“The Internet is the oxygen of our digital economy and society. We are more and more connected, at every moment, everywhere.” – Andrus Ansip, Vice-President for the Digital Single Market.
…It’s no wonder that the European Commission is currently pushing forward a development strategy for all things telecommunications. The Commission sees the availability of effective telecoms systems, including satisfactory broadband, as a key plank of its Digital Single Market strategy (on which we have written previously, for example here).
To that end, the Commission reached agreement with the European Parliament earlier this year to bring about an end to roaming charges within Europe. The new rules bring network access charges into line with what consumers would pay in their home territory, and should be fully implemented within two years (i.e. by June 2017). More contentiously, the same legislation also establish net neutrality rules for the first time in the EU. These rules are intended to limit the ability of network operators to block or throttle customers’ access to particular online content or services, and will apply even sooner – by 30 April 2016. The Commission’s memo on these changes can be found here.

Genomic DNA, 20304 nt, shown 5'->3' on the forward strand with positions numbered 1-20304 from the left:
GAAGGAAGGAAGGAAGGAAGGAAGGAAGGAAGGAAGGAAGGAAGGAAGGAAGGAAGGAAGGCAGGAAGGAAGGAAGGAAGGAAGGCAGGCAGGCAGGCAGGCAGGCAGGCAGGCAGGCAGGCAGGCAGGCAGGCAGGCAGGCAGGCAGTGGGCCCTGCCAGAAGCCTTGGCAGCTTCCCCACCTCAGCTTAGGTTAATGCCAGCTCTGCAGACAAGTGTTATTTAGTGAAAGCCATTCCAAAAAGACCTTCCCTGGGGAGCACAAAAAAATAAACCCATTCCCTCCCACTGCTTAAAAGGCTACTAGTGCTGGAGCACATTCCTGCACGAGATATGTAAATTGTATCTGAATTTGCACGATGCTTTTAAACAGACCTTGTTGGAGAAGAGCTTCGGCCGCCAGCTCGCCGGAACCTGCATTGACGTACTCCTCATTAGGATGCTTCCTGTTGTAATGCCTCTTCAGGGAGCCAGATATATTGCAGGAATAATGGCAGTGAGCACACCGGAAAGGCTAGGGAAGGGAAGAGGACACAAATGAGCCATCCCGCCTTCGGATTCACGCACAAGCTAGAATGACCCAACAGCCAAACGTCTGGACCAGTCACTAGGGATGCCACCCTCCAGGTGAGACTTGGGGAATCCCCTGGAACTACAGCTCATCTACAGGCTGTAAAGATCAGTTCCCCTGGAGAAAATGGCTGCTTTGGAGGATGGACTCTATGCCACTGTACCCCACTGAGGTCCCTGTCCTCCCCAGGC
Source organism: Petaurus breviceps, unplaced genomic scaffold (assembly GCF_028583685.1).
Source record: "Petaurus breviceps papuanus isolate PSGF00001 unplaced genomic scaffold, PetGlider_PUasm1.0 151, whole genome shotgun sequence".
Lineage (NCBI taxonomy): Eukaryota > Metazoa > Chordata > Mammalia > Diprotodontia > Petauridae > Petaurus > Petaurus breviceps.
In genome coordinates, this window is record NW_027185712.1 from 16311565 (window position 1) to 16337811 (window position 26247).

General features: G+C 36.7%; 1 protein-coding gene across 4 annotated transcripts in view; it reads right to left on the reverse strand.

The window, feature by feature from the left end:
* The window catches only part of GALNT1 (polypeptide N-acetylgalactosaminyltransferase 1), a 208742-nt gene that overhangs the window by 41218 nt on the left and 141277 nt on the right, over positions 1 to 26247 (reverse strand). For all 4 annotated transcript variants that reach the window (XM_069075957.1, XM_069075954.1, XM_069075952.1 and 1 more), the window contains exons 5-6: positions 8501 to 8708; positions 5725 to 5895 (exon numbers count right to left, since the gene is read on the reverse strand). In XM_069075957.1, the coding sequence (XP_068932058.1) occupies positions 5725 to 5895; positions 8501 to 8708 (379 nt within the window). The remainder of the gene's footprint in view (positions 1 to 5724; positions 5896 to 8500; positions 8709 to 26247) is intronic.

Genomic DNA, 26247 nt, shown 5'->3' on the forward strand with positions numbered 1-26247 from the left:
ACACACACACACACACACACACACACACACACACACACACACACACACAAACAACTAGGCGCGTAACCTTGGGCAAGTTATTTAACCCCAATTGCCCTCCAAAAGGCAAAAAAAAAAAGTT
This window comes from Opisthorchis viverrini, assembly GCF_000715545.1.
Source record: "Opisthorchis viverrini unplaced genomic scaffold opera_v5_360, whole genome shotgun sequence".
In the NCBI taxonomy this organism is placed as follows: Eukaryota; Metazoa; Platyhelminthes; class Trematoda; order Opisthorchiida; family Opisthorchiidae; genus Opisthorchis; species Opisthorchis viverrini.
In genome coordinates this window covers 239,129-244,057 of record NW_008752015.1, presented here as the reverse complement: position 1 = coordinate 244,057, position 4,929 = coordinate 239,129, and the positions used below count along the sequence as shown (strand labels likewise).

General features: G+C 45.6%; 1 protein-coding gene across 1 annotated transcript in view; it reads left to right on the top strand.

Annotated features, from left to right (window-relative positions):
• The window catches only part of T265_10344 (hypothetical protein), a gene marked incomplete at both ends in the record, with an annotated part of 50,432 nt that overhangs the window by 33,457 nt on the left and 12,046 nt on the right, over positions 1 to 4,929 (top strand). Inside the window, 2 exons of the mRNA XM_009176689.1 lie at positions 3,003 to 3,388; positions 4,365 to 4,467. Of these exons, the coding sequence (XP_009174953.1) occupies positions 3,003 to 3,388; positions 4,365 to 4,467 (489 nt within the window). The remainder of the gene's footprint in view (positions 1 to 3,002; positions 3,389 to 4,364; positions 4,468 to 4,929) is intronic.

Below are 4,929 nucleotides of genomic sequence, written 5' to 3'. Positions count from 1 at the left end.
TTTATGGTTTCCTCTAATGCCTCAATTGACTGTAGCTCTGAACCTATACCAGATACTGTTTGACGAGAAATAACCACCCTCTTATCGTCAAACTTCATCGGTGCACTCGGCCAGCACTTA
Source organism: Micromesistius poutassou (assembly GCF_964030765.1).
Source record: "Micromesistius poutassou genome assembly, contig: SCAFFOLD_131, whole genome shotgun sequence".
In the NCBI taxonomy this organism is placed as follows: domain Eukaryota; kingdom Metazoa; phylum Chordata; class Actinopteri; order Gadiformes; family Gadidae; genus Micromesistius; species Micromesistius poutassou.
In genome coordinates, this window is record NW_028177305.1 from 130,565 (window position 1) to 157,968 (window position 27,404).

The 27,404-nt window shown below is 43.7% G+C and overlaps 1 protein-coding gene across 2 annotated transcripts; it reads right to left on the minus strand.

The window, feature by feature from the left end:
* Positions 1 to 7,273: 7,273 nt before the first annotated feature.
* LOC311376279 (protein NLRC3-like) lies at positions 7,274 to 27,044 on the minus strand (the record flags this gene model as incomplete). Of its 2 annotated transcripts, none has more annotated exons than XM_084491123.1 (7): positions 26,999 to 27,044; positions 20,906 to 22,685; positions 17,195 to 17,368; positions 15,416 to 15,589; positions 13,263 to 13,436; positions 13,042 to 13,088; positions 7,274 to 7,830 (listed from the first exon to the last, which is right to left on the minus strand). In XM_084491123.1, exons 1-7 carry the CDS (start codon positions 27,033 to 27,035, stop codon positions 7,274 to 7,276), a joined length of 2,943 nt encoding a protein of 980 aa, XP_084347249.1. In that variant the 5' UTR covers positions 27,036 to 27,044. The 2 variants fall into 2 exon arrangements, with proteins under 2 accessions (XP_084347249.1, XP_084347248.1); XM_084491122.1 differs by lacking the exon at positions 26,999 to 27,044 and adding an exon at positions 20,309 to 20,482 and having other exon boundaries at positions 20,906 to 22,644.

A substantial further development was announced back in September when the Commission launched a ‘360 degree review’ of telecoms rules and Europe’s current and, more importantly, future broadband requirements. The first stage of this review comes in the form of aconsultation in which the Commission hopes to hear not only from organisations but the general public also – in fact the consultation is open to all “users, organisations, public bodies, and businesses across all sectors”. Casting the net far and wide should allow the Commission to understand the needs of businesses, such as those that “develop applications and services that depend on connectivity” like eBay, Facebook and Uber, but also to anticipate private requirements and to put together a plan for meeting both business and private needs.
The broadband consultation is intended to gauge the quality, speed and availability of internet provision that will be required in the future. By understanding what Europe will need in the years to come, the Commission hopes to be better equipped to create effective policies to promote the growth and strength of connectivity networks and incentivise investors to fund them. The overall aim is to unify Europe’s telecoms industry and reduce / eradicate inequalities between Member States’ telecoms regulations and pricing structures, which is further reflected in the Telecoms Framework consultation. Further insight into the review can be found in the Commission’s Q&A here. #EUhaveyoursay by submitting a response to the consultations and help ensure that Europe is ready for the next stage of the digital revolution!
#EUhaveyoursay #telecomsEU #broadbandEU